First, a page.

Following are the five big themes likely to dominate the thinking of traders and investors in the coming week and the Reuters stories related to them.
1. HUBBLE BUBBLE, ROUBLE IN TROUBLE: Russia’s currency, the rouble, is collapsing. It has depreciated for nine consecutive weeks, and fell 8 percent this week alone in increasingly volatile trade. The central bank on Friday tried to counter that volatility and speculation, saying it could intervene within minutes and without giving prior warning. But it alluded to the seriousness of the crisis, saying the currency’s weaknes is starting to worry the population. What is now a 30 percent drop this year is almost certain to send the dominoes toppling again in the neighbouring “rouble zone” of ex-Soviet states. There could be devaluations in store for the Kazakh tenge, the Belarus rouble and the Ukraine Hryvnia, because of those countries’ massive trade links with Russia. But if oil prices do stabilise, the Russian central bank might feel it is worthwhile inflicting a little bit of pain through intervention for those speculating against the rouble.
2. POLICY EASING: It’s not just in emerging markets that exchange rate movements have started to dominate the economic and financial agenda. The Japanese yen has fallen 12 percent in three months to a seven-year low, and the euro is its weakest in over two years. The common thread is extraordinary policy easing — realized, in the case of the Bank of Japan, and expected, in the case of the European Central Bank. Weaker exchange rates may be good news for the BOJ and ECB, but a potential headache for the U.S. Federal Reserve and Treasury should the dollar continue to strengthen. And the dollar is the big global winner, not only against currencies weakened by their own central banks, but also against those hit by the collapse in oil and other commodity prices such as the Norwegian crown, Canadian dollar and South African rand. Competitive devaluations may not be on the official agenda at next week’s G20 summit in Brisbane, Australia. But they will no doubt be discussed on the sidelines.
3. POST-AQR BLUES: The bank pain trade is getting … even more painful. Investors had bet on the European bank stress tests (Asset Quality Review) to draw a line in the sand for Europe’s banking sector and unleash a pick-up in loan demand, capital return and even M&A. Now investors are taking fright because of the one thing the stress tests did not take into account: the real possibility of deflation in the euro zone. With Italian banks like Monte Paschi forced to look for tie-ups or share sales to raise capital in the midst of a surge in market volatility, investors are being forced to yet again reassess their bets on the financial sector. Euro zone financials have fallen around 6 percent in the two weeks since the tests.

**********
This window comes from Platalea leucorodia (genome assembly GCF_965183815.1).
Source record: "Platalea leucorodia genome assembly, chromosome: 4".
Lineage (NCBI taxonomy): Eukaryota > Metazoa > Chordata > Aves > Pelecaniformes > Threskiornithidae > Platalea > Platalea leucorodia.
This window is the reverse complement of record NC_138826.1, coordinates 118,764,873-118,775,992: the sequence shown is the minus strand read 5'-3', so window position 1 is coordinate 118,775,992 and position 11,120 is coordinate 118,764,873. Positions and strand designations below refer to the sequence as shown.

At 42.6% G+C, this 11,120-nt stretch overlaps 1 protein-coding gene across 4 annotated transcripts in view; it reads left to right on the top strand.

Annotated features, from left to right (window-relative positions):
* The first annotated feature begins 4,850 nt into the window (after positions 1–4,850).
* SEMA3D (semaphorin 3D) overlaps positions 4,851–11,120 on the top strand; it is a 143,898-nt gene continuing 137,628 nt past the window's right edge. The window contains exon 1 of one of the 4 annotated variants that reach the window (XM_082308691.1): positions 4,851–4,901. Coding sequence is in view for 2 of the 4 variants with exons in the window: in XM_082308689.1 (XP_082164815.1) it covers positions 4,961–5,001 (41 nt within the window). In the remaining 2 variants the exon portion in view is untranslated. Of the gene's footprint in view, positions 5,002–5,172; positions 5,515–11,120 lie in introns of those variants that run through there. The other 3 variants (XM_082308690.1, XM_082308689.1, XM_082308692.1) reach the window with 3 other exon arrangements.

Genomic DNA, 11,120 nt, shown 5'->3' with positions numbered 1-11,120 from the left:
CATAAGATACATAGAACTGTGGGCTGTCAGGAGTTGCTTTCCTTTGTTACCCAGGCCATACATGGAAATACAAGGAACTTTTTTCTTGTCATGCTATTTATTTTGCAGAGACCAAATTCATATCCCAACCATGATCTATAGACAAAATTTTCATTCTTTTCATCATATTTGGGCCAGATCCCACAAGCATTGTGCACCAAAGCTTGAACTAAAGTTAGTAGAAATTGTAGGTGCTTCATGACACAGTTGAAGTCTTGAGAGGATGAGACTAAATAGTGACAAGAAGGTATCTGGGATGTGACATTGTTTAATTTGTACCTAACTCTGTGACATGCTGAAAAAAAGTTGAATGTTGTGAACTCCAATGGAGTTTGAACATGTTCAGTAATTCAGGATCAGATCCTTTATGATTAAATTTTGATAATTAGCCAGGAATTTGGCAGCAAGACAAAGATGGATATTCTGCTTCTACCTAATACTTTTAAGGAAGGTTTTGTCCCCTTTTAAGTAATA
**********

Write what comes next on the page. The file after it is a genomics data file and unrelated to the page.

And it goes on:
4. GDP WATCH: There seems little chance that euro zone growth data next Friday will do much to reduce pressure on European Central Bank president Mario Draghi to expand asset purchases to government bonds. Quarterly growth is seen at just 0.1 percent, the year-on-year figure little better at 0.7 percent. Euro zone bond yields are therefore set to remain subdued, with the only fly in the ointment Sunday’s “citizens’ consultation” vote in Spain’s wealthiest region Catalonia, where secessionists are seeking independence from Madrid. While fears about political fallout from the vote have eased somewhat as the poll will have no legal standing, a big turnout could fuel political tensions in Spain and push yields further above those for German benchmark Bunds and narrow the gap with the Italian equivalents.
5. STERLING WORK: The past couple of months may have seen a sea-change in markets’ expectations for UK interest rates but on the face of it there may still be plenty of room for another pushback. Next week’s quarterly inflation report from the Bank of England, allied to currently all-important monthly numbers on jobs and wages, might be the ideal time. There are two competing views of what is really happening in Europe’s second biggest economy.
Either Britain is still steadily recovering and, in the normal course of things, it is only a matter of time before that starts showing up in employees’ pockets and thereafter inflation. Or we are still in a situation where things are far from normal, no one is really feeling quite as confident as the government would hope going into an election year, and the euro zone’s malaise will keep a lid on prices for the foreseeable future. PMI surveys in the past week, while in places still positive, hinted at the latter. If wages and the BoE’s rhetoric continue in the recent vein, the August or September rate rise pointed to by money markets may look very precarious by midday on Wednesday.